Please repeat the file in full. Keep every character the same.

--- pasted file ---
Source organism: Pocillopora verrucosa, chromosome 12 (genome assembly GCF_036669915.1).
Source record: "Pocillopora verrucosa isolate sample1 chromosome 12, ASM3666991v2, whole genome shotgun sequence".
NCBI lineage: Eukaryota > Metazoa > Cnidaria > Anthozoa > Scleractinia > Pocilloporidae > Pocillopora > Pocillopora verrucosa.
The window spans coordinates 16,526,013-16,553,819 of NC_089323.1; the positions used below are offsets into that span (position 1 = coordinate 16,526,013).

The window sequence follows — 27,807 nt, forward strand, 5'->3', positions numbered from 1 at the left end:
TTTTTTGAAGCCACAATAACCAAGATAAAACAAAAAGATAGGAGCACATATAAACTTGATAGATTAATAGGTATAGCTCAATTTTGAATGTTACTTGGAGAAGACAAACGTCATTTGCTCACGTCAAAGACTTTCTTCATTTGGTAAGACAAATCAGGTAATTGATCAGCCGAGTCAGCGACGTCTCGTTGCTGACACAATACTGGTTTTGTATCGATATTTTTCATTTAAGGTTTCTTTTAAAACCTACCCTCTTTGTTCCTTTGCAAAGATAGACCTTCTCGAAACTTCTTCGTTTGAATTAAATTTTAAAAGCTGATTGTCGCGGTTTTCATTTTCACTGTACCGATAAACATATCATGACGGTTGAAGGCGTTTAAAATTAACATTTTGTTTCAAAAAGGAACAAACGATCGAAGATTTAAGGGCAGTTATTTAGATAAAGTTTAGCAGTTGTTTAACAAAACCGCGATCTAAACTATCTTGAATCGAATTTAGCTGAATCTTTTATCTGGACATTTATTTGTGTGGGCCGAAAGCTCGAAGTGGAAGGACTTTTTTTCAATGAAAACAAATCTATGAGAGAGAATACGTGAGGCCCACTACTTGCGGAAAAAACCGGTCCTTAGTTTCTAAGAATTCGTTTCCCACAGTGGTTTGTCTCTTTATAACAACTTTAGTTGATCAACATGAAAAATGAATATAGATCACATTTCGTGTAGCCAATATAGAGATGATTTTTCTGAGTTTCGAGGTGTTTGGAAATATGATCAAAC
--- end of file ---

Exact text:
Source organism: Pocillopora verrucosa, chromosome 12 (genome assembly GCF_036669915.1).
Source record: "Pocillopora verrucosa isolate sample1 chromosome 12, ASM3666991v2, whole genome shotgun sequence".
NCBI lineage: Eukaryota > Metazoa > Cnidaria > Anthozoa > Scleractinia > Pocilloporidae > Pocillopora > Pocillopora verrucosa.
The window spans coordinates 16,526,013-16,553,819 of NC_089323.1; the positions used below are offsets into that span (position 1 = coordinate 16,526,013).

The window sequence follows — 27,807 nt, forward strand, 5'->3', positions numbered from 1 at the left end:
TTTTTTGAAGCCACAATAACCAAGATAAAACAAAAAGATAGGAGCACATATAAACTTGATAGATTAATAGGTATAGCTCAATTTTGAATGTTACTTGGAGAAGACAAACGTCATTTGCTCACGTCAAAGACTTTCTTCATTTGGTAAGACAAATCAGGTAATTGATCAGCCGAGTCAGCGACGTCTCGTTGCTGACACAATACTGGTTTTGTATCGATATTTTTCATTTAAGGTTTCTTTTAAAACCTACCCTCTTTGTTCCTTTGCAAAGATAGACCTTCTCGAAACTTCTTCGTTTGAATTAAATTTTAAAAGCTGATTGTCGCGGTTTTCATTTTCACTGTACCGATAAACATATCATGACGGTTGAAGGCGTTTAAAATTAACATTTTGTTTCAAAAAGGAACAAACGATCGAAGATTTAAGGGCAGTTATTTAGATAAAGTTTAGCAGTTGTTTAACAAAACCGCGATCTAAACTATCTTGAATCGAATTTAGCTGAATCTTTTATCTGGACATTTATTTGTGTGGGCCGAAAGCTCGAAGTGGAAGGACTTTTTTTCAATGAAAACAAATCTATGAGAGAGAATACGTGAGGCCCACTACTTGCGGAAAAAACCGGTCCTTAGTTTCTAAGAATTCGTTTCCCACAGTGGTTTGTCTCTTTATAACAACTTTAGTTGATCAACATGAAAAATGAATATAGATCACATTTCGTGTAGCCAATATAGAGATGATTTTTCTGAGTTTCGAGGTGTTTGGAAATATGATCAAAC